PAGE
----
Market Murmurations And 60 Million FrenchmenAlex
One of the coolest things to watch in nature is a Starling murmuration.
If you’ve never seen one before then give this video a watch.
Starlings -- which are small and not particularly intelligent birds -- are somehow able to form these amazingly complex and beautiful airborne systems that are capable of extremely intricate flight patterns which shift and shape with near instantaneous coordination.
They do this apparently in response to threats; to thwart off and confuse predators.
I’m fascinated by systems that display emergent properties such as murmurations. Where a network operating off simple behavioral rules can emerge complex, seemingly intelligent, behavior.
Scientist have long been awed by the same and using the latest technology they’ve been able to gain a fuller understanding of exactly how Starlings accomplish this.
The following excerpt is from a paper on murmurations by Italian researchers. You can find the whole thing here (emphasis by me).
From bird flocks to fish schools, animal groups often seem to react to environmental perturbations as if of one mind… Here we suggest that collective response in animal groups may be achieved through scale-free behavioral correlations… This result indicates that behavioral correlations are scale free: The change in the behavioral state of one animal affects and is affected by that of all other animals in the group, no matter how large the group is. Scale-free correlations provide each animal with an effective perception range much larger than the direct interindividual interaction range, thus enhancing global response to perturbations.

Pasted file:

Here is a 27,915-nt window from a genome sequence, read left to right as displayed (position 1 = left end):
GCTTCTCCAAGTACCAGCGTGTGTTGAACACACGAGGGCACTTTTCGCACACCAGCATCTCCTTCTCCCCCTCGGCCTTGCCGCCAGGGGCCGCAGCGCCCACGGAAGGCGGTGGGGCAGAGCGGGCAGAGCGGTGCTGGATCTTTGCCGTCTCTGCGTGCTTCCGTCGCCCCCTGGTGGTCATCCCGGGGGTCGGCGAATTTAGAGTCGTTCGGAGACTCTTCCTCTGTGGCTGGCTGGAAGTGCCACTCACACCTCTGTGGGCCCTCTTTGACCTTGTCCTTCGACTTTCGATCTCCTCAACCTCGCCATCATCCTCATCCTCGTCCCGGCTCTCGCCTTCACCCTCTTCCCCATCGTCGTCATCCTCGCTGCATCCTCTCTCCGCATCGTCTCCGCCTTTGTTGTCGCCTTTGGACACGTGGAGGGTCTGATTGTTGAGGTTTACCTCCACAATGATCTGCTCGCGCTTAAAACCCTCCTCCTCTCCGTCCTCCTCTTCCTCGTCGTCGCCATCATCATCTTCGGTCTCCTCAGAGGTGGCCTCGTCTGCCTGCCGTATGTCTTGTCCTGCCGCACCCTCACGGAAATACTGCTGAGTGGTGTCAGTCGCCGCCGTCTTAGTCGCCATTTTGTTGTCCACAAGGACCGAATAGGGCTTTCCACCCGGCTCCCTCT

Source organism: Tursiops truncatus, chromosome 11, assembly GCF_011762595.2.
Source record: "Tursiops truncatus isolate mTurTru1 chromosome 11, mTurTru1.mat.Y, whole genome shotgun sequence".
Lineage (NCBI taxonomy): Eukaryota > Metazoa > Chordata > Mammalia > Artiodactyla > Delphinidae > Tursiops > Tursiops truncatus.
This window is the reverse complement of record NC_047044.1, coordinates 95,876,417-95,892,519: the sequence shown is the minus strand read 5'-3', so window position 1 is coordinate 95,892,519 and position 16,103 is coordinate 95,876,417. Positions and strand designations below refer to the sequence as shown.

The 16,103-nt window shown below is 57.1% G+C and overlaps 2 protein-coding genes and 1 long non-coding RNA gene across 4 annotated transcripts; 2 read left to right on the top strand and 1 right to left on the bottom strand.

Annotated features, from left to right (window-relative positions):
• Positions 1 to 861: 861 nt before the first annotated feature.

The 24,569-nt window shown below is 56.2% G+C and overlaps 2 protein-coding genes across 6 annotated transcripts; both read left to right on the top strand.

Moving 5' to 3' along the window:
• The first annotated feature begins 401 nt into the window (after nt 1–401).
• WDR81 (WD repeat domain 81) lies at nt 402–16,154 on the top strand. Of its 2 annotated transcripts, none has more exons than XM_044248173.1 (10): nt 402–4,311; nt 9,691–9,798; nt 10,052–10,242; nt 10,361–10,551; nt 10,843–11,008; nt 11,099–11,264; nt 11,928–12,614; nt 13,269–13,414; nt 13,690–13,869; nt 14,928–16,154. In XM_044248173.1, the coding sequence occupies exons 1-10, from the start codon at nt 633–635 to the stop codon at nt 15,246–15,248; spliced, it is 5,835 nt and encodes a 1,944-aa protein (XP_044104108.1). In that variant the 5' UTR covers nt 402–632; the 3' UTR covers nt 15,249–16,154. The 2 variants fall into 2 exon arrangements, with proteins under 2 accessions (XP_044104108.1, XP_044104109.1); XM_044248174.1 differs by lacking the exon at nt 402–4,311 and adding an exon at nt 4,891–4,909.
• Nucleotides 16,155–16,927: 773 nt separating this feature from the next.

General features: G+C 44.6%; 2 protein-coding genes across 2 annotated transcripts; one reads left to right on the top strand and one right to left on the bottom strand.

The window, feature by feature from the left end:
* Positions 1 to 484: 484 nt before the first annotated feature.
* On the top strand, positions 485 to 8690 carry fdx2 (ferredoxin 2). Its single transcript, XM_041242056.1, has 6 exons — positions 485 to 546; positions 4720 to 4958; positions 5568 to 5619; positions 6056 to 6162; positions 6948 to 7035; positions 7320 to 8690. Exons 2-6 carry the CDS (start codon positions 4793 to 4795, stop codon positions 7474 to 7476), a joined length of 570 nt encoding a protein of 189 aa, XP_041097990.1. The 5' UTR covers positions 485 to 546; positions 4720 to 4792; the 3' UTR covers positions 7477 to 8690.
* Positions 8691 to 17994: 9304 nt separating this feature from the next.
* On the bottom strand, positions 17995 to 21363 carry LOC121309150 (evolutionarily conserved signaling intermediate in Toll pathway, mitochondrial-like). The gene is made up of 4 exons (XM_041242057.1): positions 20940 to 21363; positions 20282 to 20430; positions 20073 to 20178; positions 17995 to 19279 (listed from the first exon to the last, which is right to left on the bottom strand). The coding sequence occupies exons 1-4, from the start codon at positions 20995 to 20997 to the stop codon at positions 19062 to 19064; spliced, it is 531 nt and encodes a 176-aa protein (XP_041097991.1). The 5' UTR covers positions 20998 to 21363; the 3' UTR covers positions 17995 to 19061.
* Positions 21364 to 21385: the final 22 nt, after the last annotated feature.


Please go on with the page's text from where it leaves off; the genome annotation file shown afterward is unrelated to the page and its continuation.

Scale-free correlations mean that the noise-to-signal ratio in a Starling murmuration does not increase with the size of the flock.
It doesn’t matter what the size of the group is, or if two birds are on complete opposite ends. It’s as if every individual is linked-up to the same network.
The Starlings accomplish this feat by following very simple behavioral rules. Wired magazine notes the following:
At the individual level, the rules guiding this are relatively simple. When a neighbor moves, so do you. Depending on the flock's size and speed and its members' flight physiologies, the large-scale pattern changes.
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